I tossed an orange in the air and caught it and there was a gasp across the room and a rattle of footsteps. My son was looking up at me, mouth hanging open. “Do that again!” he said, in disbelief.

“What? The thing with the orange?”

He nodded silently.

I tossed the orange and caught it a few more times.

He fumbled for a dining room chair and sat down before his legs gave out. “That is so cool. You should work in the circus…”

“Yeah?” I continued throwing the orange back and forth between my hands. “Maybe.”

He waved a hand and pointed, “No. You really should. You are JUGGLING, Dad. I never knew you could juggle!”

I tossed the orange under my leg and caught it with my other hand. “Actually, it’s not really juggling. But, I don’t know. I guess it’s pretty cool to be able to catch things.”

“Yeah,” he looked at the floor and kicked his feet. “Maybe someday I could do that.”

I knelt down next to him. “Hey, you can. It’s not that hard. How about this summer I’ll take you out in the yard and I’ll practice with you and teach you how to catch things.”

He smiled an uncertain smile and his eyes went unfocused as he considered this. I let his brain drift over this ocean of possibilities and tried not to disturb him. Suddenly he came back from his reverie. “Oh, I remember now what I was thinking about!”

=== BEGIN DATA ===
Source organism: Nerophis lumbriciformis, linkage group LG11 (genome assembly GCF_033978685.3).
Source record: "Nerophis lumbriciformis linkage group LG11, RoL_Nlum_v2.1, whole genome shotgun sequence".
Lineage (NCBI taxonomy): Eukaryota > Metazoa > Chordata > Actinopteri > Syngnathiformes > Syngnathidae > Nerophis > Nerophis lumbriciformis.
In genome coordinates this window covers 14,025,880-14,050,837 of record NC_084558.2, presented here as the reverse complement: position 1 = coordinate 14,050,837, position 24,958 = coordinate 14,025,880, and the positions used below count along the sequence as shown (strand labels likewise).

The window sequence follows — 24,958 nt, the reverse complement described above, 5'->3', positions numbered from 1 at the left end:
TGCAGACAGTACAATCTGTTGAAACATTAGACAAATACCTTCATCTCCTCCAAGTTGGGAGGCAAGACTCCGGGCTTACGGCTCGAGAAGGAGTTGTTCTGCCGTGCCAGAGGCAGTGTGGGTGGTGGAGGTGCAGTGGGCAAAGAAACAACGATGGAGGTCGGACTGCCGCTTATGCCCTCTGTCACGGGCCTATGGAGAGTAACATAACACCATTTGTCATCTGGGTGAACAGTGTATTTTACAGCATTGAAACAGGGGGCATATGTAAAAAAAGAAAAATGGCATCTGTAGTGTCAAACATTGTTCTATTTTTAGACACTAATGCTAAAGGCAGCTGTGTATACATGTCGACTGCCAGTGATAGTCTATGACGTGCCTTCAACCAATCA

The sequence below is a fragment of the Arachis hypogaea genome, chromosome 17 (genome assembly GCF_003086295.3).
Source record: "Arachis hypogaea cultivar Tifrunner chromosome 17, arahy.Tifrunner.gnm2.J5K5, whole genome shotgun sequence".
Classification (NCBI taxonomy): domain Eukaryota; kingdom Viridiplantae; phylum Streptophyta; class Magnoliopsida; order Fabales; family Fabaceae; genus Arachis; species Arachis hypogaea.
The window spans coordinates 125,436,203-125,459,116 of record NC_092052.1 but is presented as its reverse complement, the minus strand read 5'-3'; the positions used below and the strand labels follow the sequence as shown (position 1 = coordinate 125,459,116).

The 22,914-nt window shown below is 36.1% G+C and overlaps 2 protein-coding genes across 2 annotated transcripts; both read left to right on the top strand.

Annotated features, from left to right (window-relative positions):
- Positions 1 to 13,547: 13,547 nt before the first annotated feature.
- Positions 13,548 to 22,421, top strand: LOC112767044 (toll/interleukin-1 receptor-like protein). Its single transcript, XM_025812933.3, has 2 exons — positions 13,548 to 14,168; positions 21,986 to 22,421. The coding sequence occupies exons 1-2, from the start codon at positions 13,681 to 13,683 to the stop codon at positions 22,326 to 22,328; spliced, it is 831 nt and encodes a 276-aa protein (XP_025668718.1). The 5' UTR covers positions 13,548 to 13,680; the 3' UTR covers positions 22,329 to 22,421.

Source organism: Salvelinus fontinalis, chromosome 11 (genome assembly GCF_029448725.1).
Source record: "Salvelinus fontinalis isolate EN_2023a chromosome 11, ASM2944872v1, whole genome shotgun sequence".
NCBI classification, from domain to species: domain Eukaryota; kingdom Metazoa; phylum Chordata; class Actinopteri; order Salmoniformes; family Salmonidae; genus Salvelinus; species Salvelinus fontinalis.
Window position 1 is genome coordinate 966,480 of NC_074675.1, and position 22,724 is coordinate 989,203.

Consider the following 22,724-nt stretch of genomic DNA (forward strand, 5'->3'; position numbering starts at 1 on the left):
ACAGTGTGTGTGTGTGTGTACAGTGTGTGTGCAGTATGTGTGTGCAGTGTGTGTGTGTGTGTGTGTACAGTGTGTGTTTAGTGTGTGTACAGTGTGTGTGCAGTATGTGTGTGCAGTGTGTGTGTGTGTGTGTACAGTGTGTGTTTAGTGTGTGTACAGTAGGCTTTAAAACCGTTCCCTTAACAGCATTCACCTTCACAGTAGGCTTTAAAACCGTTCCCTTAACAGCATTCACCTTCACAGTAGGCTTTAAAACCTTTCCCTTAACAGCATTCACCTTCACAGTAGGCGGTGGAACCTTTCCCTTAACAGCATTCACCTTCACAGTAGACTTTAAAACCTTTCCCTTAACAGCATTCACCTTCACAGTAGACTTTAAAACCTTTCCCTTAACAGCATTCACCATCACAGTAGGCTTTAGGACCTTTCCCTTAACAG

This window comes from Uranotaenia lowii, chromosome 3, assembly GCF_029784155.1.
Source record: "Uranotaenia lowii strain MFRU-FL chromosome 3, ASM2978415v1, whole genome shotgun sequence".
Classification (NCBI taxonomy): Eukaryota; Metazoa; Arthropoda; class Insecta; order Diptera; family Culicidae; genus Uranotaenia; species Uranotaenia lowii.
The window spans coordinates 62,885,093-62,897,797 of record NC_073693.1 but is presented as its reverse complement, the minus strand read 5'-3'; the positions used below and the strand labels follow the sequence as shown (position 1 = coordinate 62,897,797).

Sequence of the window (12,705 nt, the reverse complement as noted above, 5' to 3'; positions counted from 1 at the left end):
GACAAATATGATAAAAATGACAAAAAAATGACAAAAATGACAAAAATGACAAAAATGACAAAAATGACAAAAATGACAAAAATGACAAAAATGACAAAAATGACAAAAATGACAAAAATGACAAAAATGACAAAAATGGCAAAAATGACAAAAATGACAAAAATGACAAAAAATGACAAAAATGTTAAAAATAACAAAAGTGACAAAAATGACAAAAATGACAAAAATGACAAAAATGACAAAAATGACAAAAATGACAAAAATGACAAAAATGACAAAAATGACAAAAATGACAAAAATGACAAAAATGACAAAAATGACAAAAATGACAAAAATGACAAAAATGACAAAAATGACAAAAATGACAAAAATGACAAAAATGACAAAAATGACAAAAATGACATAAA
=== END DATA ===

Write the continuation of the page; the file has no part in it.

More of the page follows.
“What’s that?”

“I thought you reminded me of something, but I couldn’t remember it. But I remember now.” He slid off the chair and walked into the living room and then pointed at an area near the bottom of the stairs. “You already taught me how to catch before.”

I looked at the floor trying to figure out what he was talking about.

“Don’t you remember? You would sit here.” He sat down and pointed his legs in a V. “And I was over there.” He got up and moved a few feet away. “And you had a ball. It wasn’t a hard ball, a soft squishy ball.” he thought for a moment. “It was yellow. And you would throw it to me, and I would catch it and throw it back.” He smiled and blinked at me a few times quickly.

I slowly walked to the place where he had pointed and sat down, and then I looked very hard at the little boy sitting on the floor opposite me. I folded my hands in my lap. He folded his hands in his lap. I squinted, thinking hard. He squinted back. I closed my eyes. He started to say something, but I waved my hand and shushed him. I was trying to turn back time. Flipping through pages and pages and pages of life. The little boy slowly was shrinking in front of me. He was four. Now he was three. Now his body was getting rounder. His teeth were sinking back up into his gums. His hair becoming a mass of soft wispy curls. He giggled and blew bubbles and patted at the carpet. He held up his pudgy arms, a yellow ball hovering in the air between us. “Dadadada” he sang.

I opened my eyes again, and in a flash, he was back. This older boy. His head cocked to the side watching his father as he traveled through time. This boy that only exists at this very moment and then never again. A different boy than was even here a moment ago when I first shut my eyes.

“Oh hello, Gideon.” I said, introducing myself to this new person who was my son. “Yes, I remember teaching you to catch a ball. I just had forgotten that you were there.” I smiled.

He smiled back.

I tossed him an orange.